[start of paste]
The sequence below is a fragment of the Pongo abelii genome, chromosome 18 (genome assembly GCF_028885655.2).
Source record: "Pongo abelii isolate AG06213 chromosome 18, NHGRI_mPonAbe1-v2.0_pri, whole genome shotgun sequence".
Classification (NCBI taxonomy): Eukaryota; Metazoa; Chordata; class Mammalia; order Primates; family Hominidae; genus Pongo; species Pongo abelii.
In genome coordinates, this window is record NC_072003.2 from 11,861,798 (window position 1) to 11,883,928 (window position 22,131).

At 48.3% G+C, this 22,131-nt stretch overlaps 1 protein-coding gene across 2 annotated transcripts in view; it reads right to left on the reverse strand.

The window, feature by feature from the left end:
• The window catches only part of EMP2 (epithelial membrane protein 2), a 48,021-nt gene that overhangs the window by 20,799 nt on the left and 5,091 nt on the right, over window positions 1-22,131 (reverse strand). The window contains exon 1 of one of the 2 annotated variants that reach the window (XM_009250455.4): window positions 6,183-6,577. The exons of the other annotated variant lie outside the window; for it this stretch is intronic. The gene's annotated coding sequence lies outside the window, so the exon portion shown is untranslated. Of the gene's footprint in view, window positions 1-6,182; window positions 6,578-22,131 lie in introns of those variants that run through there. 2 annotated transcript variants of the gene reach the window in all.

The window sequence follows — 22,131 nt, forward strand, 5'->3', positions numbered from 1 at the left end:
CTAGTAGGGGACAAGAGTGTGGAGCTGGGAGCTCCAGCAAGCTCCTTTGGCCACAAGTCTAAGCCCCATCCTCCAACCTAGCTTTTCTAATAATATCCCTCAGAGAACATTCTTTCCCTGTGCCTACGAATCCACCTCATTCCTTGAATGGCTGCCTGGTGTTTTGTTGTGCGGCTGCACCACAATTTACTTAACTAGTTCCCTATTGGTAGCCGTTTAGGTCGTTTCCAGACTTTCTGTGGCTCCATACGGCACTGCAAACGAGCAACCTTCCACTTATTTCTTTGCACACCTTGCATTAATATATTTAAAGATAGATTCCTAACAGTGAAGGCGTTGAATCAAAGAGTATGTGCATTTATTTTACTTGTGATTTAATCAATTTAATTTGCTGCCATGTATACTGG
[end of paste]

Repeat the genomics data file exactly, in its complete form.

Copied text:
The sequence below is a fragment of the Pongo abelii genome, chromosome 18 (genome assembly GCF_028885655.2).
Source record: "Pongo abelii isolate AG06213 chromosome 18, NHGRI_mPonAbe1-v2.0_pri, whole genome shotgun sequence".
Classification (NCBI taxonomy): Eukaryota; Metazoa; Chordata; class Mammalia; order Primates; family Hominidae; genus Pongo; species Pongo abelii.
In genome coordinates, this window is record NC_072003.2 from 11,861,798 (window position 1) to 11,883,928 (window position 22,131).

At 48.3% G+C, this 22,131-nt stretch overlaps 1 protein-coding gene across 2 annotated transcripts in view; it reads right to left on the reverse strand.

The window, feature by feature from the left end:
• The window catches only part of EMP2 (epithelial membrane protein 2), a 48,021-nt gene that overhangs the window by 20,799 nt on the left and 5,091 nt on the right, over window positions 1-22,131 (reverse strand). The window contains exon 1 of one of the 2 annotated variants that reach the window (XM_009250455.4): window positions 6,183-6,577. The exons of the other annotated variant lie outside the window; for it this stretch is intronic. The gene's annotated coding sequence lies outside the window, so the exon portion shown is untranslated. Of the gene's footprint in view, window positions 1-6,182; window positions 6,578-22,131 lie in introns of those variants that run through there. 2 annotated transcript variants of the gene reach the window in all.

The window sequence follows — 22,131 nt, forward strand, 5'->3', positions numbered from 1 at the left end:
CTAGTAGGGGACAAGAGTGTGGAGCTGGGAGCTCCAGCAAGCTCCTTTGGCCACAAGTCTAAGCCCCATCCTCCAACCTAGCTTTTCTAATAATATCCCTCAGAGAACATTCTTTCCCTGTGCCTACGAATCCACCTCATTCCTTGAATGGCTGCCTGGTGTTTTGTTGTGCGGCTGCACCACAATTTACTTAACTAGTTCCCTATTGGTAGCCGTTTAGGTCGTTTCCAGACTTTCTGTGGCTCCATACGGCACTGCAAACGAGCAACCTTCCACTTATTTCTTTGCACACCTTGCATTAATATATTTAAAGATAGATTCCTAACAGTGAAGGCGTTGAATCAAAGAGTATGTGCATTTATTTTACTTGTGATTTAATCAATTTAATTTGCTGCCATGTATACTGG